The Biodex® dynamometer studies muscle strength during isokinetic movement, which is a movement with a constant angular velocity (given by the dynamometer) within a certain range against a changing resistance, given by the subject [68].

The object of this study is to compare the trunk flexion strength between patients who underwent surgical repair for incisional hernia and a healthy control group. The second objective is to compare the trunk flexion strength after two different kinds of operative techniques for incisional hernia.

Patients and methods

This study consisted of 30 patients who underwent midline incisional hernia operations and 12 healthy subjects without any abdominal operation. Fifty-five percent of the subjects were male and their mean (standard deviation [SD]) age, height, body weight and body mass index were 60 (15) years, 173 (11) cm, 81 (18) kg and 27 (4) kg/m2, respectively. The mean age was significantly lower in the control group than in the patient group (49 vs. 64 years, P < 0.01). The patients had undergone operations in either an academic (n = 14) or a teaching hospital (n = 16). Sixteen (53.3%) patients had operations with an open technique and 14 (46.7%) by laparoscopic access. In the laparoscopic technique, a mesh was used and the fascia was left open. In the open repair, the fascia was closed in a two-layered technique without using a mesh [3]. The mean follow-up time between the Biodex® examination and the operation was 5.8 (1.8) years.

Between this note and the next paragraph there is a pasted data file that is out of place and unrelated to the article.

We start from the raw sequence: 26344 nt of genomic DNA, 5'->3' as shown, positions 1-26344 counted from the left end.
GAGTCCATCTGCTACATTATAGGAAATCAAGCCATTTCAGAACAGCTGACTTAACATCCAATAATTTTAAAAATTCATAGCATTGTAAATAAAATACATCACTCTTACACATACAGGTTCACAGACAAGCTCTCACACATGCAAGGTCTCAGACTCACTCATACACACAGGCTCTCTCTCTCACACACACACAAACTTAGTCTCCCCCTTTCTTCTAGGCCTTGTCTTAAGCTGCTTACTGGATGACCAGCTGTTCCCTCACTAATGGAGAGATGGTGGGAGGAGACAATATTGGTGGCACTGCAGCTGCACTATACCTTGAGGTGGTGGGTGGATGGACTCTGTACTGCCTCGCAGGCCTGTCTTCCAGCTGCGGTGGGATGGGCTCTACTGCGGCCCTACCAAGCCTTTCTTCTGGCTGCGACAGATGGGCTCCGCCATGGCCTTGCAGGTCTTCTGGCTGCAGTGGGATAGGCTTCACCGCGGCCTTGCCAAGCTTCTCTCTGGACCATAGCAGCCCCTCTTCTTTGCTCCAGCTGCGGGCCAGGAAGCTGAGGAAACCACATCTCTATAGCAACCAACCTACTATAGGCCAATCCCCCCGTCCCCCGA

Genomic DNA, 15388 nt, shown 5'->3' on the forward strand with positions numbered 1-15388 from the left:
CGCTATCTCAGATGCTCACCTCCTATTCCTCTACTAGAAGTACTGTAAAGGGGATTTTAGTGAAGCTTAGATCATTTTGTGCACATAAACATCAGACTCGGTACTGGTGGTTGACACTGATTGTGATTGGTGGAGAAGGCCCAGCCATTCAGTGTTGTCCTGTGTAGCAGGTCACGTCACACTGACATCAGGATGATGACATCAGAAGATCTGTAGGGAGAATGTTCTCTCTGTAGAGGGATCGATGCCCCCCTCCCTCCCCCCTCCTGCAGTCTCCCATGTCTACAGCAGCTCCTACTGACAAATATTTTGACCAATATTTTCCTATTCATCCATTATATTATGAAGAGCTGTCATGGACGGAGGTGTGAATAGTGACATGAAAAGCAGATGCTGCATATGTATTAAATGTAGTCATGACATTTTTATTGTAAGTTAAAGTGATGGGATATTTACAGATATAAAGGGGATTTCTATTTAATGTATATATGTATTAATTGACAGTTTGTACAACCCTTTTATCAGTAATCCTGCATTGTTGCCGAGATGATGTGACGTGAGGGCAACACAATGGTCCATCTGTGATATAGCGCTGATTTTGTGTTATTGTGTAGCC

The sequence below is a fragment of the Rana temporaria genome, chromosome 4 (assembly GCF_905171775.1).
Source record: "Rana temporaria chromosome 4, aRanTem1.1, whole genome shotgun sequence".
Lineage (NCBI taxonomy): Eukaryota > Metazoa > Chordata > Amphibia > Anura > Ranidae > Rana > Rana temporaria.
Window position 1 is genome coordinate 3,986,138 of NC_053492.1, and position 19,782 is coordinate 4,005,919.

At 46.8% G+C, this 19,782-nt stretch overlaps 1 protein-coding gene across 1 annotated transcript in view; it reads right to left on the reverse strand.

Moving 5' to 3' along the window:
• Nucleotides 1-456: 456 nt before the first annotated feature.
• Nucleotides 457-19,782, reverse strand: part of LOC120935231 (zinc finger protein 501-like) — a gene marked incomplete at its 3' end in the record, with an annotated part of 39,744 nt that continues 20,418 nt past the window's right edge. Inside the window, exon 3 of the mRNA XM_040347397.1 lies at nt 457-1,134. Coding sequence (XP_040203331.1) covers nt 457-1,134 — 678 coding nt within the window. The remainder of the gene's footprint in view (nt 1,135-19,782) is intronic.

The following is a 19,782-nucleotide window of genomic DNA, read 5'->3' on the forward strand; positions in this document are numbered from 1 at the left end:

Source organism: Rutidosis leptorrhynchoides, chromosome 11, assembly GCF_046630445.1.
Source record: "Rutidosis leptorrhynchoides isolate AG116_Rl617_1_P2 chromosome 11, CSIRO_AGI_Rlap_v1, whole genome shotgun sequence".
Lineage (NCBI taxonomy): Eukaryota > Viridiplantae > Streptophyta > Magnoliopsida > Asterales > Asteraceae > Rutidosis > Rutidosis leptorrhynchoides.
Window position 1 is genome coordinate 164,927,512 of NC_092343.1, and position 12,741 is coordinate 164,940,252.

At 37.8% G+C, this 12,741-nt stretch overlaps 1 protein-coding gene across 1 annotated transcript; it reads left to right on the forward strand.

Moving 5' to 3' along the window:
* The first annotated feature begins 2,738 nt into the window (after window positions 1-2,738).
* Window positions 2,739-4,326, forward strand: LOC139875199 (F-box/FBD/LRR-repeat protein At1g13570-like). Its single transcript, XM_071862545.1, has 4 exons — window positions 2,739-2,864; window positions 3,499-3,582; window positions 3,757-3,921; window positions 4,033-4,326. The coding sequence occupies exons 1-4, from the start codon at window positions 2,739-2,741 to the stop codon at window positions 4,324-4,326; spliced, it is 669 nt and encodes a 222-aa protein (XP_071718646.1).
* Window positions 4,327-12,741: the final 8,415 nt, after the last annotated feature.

Trunk flexion strength measurements were conducted on a Biodex® isokinetic dynamometer (Model 2000, Multijoint System 3, Biodex Corporation, Shirley, NY, USA). Each subject was seated on a chair with his or her body strapped to the back of the chair. The mechanical stops were positioned with an amplitude of 60° to prevent the subject from working in non-conventional zones (Fig. 1). One session of flexions and extensions was performed to get the subject accustomed to the exercise before testing. The second test session was used for collecting data measurements.

Fig. 1
Set-up of the Biodex® isokinetic dynamometer

Trunk flexor muscles were assessed at 60°/s angular velocities. The subjects performed six flexions and extensions and were encouraged to generate maximal effort through the entire range of motion for all repetitions. The peak torque was expressed in Newton metres (N m) and was normalised to the body weight (N m/kg × 100%). Torque was proportional to power and the peak torque was the highest value within the range of motion (Fig. 2).

Fig. 2
Example of the torque course of six flexions and extensions as a function of time

Statistical analysis

Statistical analysis was performed with the PASW Statistics 17.0 package on a personal computer. All continuous data were given as means with SDs.